Had your Family heard about Hansen’s disease before you were diagnosed with it? 23,3 76,7
Do you know what is Hansen’s disease? 53,3 46,7
Do you know how the disease is transmitted? 53,3 46,7
Do you know if there is a cure for this disease? 53,3 46,7
Do you know other people who have Hansen’s disease? 43,3 53,7
Do you know which complications this disease can cause to you? 83,3 16,7
Source: Authors’ own design

Concerning physiotherapy, 66,7% (n=20) had not heard about practice before starting the treatment and only 33,3% (n=10) were familiar with it. Based on the data collected, 73,3% (n=22) did not believe that physiotherapy was important before being diagnosed with Hansen’s disease and only 26,6% (n=8) thought it was necessary. After beginning physiotherapy, results showed that 96,7% (n=29) considered it very important it their treatment and only 3,3% (n=1) did not acknowledge its importance (Table 3).

Table 3: Acknowledgement of physiotherapy before the disease.
Questions Yes(%) No(%)
Had you heard about Physiotherapy before starting the treatment at Dona Libânia Dermatologic Reference Center? 33,3 66,7
Before the Hansen’s disease diagnosis, did you believe physiotherapy had an important role in the treatment of this illness? 26,7 73,3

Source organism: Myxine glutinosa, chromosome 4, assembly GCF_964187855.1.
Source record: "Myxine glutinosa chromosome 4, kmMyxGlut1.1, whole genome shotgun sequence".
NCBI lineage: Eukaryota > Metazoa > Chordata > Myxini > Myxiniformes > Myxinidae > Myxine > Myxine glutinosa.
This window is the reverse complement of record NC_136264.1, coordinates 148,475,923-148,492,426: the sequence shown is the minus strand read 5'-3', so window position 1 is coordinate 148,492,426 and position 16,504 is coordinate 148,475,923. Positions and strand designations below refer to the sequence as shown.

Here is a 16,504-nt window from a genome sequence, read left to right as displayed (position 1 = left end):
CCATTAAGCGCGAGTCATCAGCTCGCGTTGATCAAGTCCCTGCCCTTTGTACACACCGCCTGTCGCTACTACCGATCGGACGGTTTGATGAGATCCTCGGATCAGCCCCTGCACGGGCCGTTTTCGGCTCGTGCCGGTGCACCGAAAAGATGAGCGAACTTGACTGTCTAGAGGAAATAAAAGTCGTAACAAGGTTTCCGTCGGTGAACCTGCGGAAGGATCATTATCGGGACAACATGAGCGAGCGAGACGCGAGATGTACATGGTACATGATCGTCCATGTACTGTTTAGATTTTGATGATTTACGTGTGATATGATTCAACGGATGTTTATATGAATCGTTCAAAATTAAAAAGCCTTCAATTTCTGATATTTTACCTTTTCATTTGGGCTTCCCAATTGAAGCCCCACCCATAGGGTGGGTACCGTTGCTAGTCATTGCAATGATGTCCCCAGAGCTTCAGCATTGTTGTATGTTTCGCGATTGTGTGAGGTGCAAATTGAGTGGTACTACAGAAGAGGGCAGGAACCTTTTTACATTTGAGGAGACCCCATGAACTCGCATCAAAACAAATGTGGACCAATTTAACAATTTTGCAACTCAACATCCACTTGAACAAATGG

Do you believe physiotherapy is important in your treatment? 96,7 3,3
Source: Authors’ own design

A quantitative scale was applied in order to know about the quality of life of the Hansen’s disease patient before starting physiotherapy, in which 1 corresponded to terrible life conditions and 5 to excellent conditions. According to the data collected, 33,3% (n=10) chose 1 as answer, 23,3% (n=7) chose 2 (bad), 36,7% (n=11) answered 3 (regular) and 6,7% (n=2) rated 4, which shows good aptitude.In order to compare the quality of life of Hansen’s disease patients after initiating physiotherapy, the same scale was applied and 66,7% (n=20) had improvements in quality of life, 23,3% (n=7) determined it as regular, 3,3% (n=1) presented their life conditions as bad and 6,7% (n=2) claimed to have terrible quality of life (Chart 1). Regarding the time spent by patients in physiotherapy, 46,7% (n=14) were going under intervention for 1 to 4 months, 26,6% (n=8) for 5 to 8 months, 6,7% (n=2) for one year, 13,3% (n=4) for over a year and 6,7% (n=2) for over 3 years (Chart 2) [9]. confirms the data collected, where it could be verified that given the clinical symptoms of the disease, physiotherapy has a key role in the treatment of these individuals, acting on the evaluation as well as on the prevention of possible complications after the infection [10] and [11] state that the sooner the intervention program begins, especially when the damage to nerves are still primary, the lower are the chances for deformities to be established. Constant monitoring during the rehabilitation process is key for the functioning recovery of the patient.